By Dr AbdelGadir Warsama, Legal Counsel
Most days, there are big attractive ads in newspapers calling potential investors for investments in certain Funds. The ads are normally from banks, investment or retail companies and the like. Such ads give rise to certain queries. What is the meaning of this and particularly, what are investment Funds? Is it safe to give one’s money? What are the differences between this particular Fund and others?
Investment Funds, pension Funds, unit trusts, trust portfolio and son on … are almost of the same legal nature, and they embody the main characteristics with some differences regarding the details that are particularly tailored for each Fund or unit. As a matter of fact, and law sometimes, stock markets encourage investment in such Funds or units because they represent a type of collective investment. Collective investment, being in securities or commodities, is welcomed because it attracts new investors and, also, tries to mitigate or counter risks that could happen in the market.
Investment Funds normally open-up new opportunities for small investors to invest in prime big projects in which they cannot afford to invest by themselves because much money is needed for investment in such projects. This process achieves a profound effect through educating people to invest in securities and stocks even though they do not have big amounts of money; this is because the door is open for both big and small amounts. Generally speaking, individuals or institutions could indulge in investment in securities or commodities by themselves and directly by buying and selling to and from each other. This individualistic approach is in fact the common practice in markets. However, for certain reasons, besides the lack of money, collective investment approach is welcomed and given a chance to take a slice of the cake. In collective investment, the investor is not involved directly in investment decisions or investment policies because the Fund or the unit director takes the decision on his behalf.
This director, takes the decision that suits the Fund or the Unit and such decision is not necessarily always to the satisfaction of investors who have joined the Investment. This should not be taken to mean the director or the Fund or the Unit will act in jeopardy to the interests of investors. Due to such and other factors, including the special nature of collective investment, the Regulatory Authorities should set special standards and rules regarding licensing requirements and the regulation of those who apply or wish to operate collective investment schemes in whatever form they are operating being Investment Funds or Pension Funds or Societies or otherwise.
This is a pivotal point because such Funds are entrusted to manage third parties money and assets and therefore, they should be trustworthy and able to meet the trust vested on them by the investors and the concerned Authorities. Regulatory Systems should clearly provide for clear-cut rules governing the legal form of the Fund or the unit, the necessary accountability and the legal structure of the collective investment schemes.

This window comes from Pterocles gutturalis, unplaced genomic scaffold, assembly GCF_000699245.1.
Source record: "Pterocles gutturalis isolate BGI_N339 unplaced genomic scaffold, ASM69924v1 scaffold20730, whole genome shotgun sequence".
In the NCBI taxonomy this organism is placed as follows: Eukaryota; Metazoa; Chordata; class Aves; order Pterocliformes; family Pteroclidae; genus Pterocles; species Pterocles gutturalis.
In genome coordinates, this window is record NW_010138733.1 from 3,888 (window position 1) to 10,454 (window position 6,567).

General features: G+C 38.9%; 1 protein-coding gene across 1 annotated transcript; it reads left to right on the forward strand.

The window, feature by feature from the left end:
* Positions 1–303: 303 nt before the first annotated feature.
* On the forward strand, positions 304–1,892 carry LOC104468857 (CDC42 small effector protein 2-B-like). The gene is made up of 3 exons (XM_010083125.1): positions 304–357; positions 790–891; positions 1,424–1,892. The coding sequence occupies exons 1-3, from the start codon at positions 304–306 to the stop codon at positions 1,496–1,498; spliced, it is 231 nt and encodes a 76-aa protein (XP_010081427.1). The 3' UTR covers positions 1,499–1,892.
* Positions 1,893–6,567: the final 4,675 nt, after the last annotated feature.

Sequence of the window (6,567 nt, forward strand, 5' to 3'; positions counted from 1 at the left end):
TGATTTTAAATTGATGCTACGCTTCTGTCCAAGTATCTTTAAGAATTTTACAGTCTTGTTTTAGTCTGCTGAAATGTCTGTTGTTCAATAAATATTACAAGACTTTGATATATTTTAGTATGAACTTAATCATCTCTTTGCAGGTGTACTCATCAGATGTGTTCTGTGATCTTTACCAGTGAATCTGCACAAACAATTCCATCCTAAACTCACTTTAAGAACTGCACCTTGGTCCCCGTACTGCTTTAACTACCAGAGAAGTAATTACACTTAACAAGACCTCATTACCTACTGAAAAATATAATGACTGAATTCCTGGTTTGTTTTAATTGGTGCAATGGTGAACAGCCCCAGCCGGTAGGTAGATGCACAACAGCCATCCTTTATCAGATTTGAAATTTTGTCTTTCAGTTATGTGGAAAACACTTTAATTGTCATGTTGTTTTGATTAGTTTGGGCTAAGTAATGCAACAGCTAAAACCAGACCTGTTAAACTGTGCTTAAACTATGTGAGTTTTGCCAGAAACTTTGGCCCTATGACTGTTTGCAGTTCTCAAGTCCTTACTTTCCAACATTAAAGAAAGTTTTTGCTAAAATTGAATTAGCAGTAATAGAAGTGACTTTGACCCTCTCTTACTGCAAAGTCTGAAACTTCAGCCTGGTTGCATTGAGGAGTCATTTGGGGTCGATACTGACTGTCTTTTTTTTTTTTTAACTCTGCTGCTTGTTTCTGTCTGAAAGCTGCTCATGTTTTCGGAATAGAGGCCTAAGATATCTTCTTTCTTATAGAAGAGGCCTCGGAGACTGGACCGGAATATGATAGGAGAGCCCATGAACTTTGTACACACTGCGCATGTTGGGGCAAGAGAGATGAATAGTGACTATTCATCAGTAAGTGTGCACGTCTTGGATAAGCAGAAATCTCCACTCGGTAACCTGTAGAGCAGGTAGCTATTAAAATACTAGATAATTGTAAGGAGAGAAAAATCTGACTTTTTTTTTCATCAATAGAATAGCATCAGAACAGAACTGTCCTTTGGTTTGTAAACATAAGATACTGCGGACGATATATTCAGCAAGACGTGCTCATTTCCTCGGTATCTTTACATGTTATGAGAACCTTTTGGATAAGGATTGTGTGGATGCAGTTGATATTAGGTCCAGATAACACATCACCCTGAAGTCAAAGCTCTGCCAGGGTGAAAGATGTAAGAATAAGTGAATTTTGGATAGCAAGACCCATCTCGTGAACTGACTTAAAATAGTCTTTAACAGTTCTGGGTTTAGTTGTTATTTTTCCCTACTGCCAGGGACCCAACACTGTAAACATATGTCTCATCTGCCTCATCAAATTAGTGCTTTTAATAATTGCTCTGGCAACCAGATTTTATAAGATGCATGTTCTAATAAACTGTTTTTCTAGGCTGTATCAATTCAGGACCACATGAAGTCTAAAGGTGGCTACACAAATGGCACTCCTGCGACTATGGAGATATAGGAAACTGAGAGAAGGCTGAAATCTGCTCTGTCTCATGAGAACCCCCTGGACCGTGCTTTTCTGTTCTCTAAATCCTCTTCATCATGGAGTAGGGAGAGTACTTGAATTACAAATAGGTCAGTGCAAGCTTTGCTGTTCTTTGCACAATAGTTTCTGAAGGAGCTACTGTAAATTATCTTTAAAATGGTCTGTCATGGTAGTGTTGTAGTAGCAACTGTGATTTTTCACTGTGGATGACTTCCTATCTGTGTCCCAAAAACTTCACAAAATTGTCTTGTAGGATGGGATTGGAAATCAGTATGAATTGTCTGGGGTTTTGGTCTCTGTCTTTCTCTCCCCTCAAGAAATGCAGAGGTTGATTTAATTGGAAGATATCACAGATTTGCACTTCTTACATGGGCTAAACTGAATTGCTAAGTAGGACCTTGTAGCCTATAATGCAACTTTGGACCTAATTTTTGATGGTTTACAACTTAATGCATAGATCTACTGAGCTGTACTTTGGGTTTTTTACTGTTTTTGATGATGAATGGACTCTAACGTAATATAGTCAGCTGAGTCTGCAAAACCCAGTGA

Rules and procedures should be adopted and followed, with particular reference to the segregation and protection of client assets from the assets of the Fund or Trust. Each individual investor, within the group, shall be able at any time to know how much he is holding in this name, and how much he can take home in case there are any profits etc.
Laws should clearly provide for disclosure requirements that are necessary to evaluate the suitability of each collective scheme for each particular investor, and the value of the investor’s interest in the scheme. Regulations should always ensure that there is a proper and disclosed basis for asset valuation, pricing and redemption of units in a collective investment scheme in whatever form it takes. Directors entrusted to manage investment Funds shall have minimum professional standard, experience and know-how should be mandatory in all cases whatsoever. Good reputation and follow-up for the concerned codes of ethics should be of paramount importance. To safeguard the interests of investors and to give them the required shield of protection, Regulatory Authorities are advised not to allow such type of collective investment unless undertaken by able and capable institutions that are known widely to take such investments. Reference to able institutions should be taken to mean those institutions are always having the sufficient required paid-capital, reserves and net worth.
Regulatory Authorities should, also, make sure that the contracts signed between the Funds and potential investors are clear and free from unnecessary ambiguities that could harm investors because, as we have mentioned above, those investors mainly rely on the trust bond that links them with the Fund and his director. This trust bond constitutes a cornerstone in the relationship between the contracting parties and should always be maintained. In case, the investment Fund or Unit Trust, holds many portfolios it should be provided that each portfolio is separate and identified from others. The separation should include accounts, capital & policies laid by the management. Moreover, it should be known that all applicable or specified information that is furnished to investors, and other related parties, is completely accurate, true, and complete in every material respect. All is needed to protect investors.